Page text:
When enough people share the same faith, they can then organize and block competing faiths. Thus faith is essentially negative because it leads automatically to dogma. There is no possibility of “enough people having the same intuition”. Those come to a only a few, sometimes contemporary (e.g. Newton and Leibniz, Gauss, Bolyai, and Lobatchevsky etc.). Intuition leads on to physical law if properly interpreted. It can be mis-interpreted (Kepler) and so is not “perfect” in a religious sense. It can subsequently be re-interpreted (Kepler again) and that is the stuff of heroism.
What has happened is – religion and metaphysics have been systematically discredited by several generations of physicists (which however does not make them unnecessary and vital), and they have now spilled over into physics.
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No, the axioms are just taken as antecedents at the very first step in a chain of modus ponens. We don’t have to believe that they’re true to use them to reason.
With all the possible variations on even DNA-based life, and the contingent pruning happening along the way from LIPS and the occasional space rock, I think the words of Loren Eiseley might be remembered:
That’s from Eiseley’s essay “Little Men and Flying Saucers” in The Immense Journey.
Not until today have I been familiar with Lubos Motl. Can someone briefly explain what the heck is going on there?
That’s rather off-topic, and I’d rather this thread not turn into a discussion about Lubos, no matter how entertaining the topic might be.
Short version is that Lubos is a string theorist, considered by some one of the leading young people in the field, and until recently a junior faculty member of the physics department at Harvard. He has done more to convince people that there is something really wrong with string theory and how it is being pursued than anyone else. Also a fervent climate change denialist. For more, read his blog.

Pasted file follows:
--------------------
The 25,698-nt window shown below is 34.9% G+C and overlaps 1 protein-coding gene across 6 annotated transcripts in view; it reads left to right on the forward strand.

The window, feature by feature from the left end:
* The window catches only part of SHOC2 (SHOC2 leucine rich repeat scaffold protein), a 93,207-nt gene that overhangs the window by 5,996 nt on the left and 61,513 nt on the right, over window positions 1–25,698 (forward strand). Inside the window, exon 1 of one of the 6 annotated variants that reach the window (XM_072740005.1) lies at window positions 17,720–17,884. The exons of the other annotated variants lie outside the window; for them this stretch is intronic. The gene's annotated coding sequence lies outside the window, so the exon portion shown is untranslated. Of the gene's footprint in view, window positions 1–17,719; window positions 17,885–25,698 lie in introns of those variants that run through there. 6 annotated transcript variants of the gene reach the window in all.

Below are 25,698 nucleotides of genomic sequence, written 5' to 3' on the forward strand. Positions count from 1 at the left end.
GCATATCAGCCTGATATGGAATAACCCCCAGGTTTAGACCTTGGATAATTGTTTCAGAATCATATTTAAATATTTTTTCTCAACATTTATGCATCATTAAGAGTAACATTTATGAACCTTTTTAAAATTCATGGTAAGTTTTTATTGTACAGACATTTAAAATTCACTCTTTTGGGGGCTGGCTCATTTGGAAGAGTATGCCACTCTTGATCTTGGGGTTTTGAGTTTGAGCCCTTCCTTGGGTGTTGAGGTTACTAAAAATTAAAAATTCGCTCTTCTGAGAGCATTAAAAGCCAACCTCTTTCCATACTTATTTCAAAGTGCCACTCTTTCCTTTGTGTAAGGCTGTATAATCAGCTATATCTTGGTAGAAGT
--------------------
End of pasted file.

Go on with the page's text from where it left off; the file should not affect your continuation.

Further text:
Sorry folks, please don’t go on about Lubos in this comment thread.
I think this discussions should be put on ice until the moment Theological Engineering finally manages to disburse Mana from vending machines or until we have regressed to the Dark Ages, whatever comes first.
My reading of the essay was similar to that of Chris W, and so after reading Davies’ piece I was surprised how many others had a very different perspective on his words. This may be partly be a case of getting out of the essay what one brings into it. For example, I am especially sympathetic to Davies’ statement:
Relatively few people I have talked with share this perspective, so perhaps that partly accounts for the apparent majority who dislike his essay.
DB presents what seems to be a common perspective:
This is a very defensible viewpoint as far as it goes. However, it overlooks the “faith” component of the process, at least in theoretical physics and cosmology, by ignoring the crucial role of initial assumptions. To give two examples (many others could also be given):
1. Searches for quantum gravity, or even more restricted attempts to explain why the standard model has the form and parameters that it does, almost invariably seem to assume from the outset that quantization of some kind is fundamental. By “fundamental” I mean underived rather than emergent from some process or configuration of more primitive non-quantized objects. Most knowledgeable theorists don’t seem to deny the possibility of emergence, but neither do they take it seriously. It doesn’t fit in with their own beliefs about Nature.
2. Minkowski spacetime as the “ground state” in general relativity. An alternative to this viewpoint is to see Lorentz symmetry as emergent from more fundamental objects; if one does not assume fundamental quantization either, then this emergence would need to be be from more primitive, continuous objects. Almost no one I have talked with seems to take interest in this possibility, but again it seems to come to a matter of faith.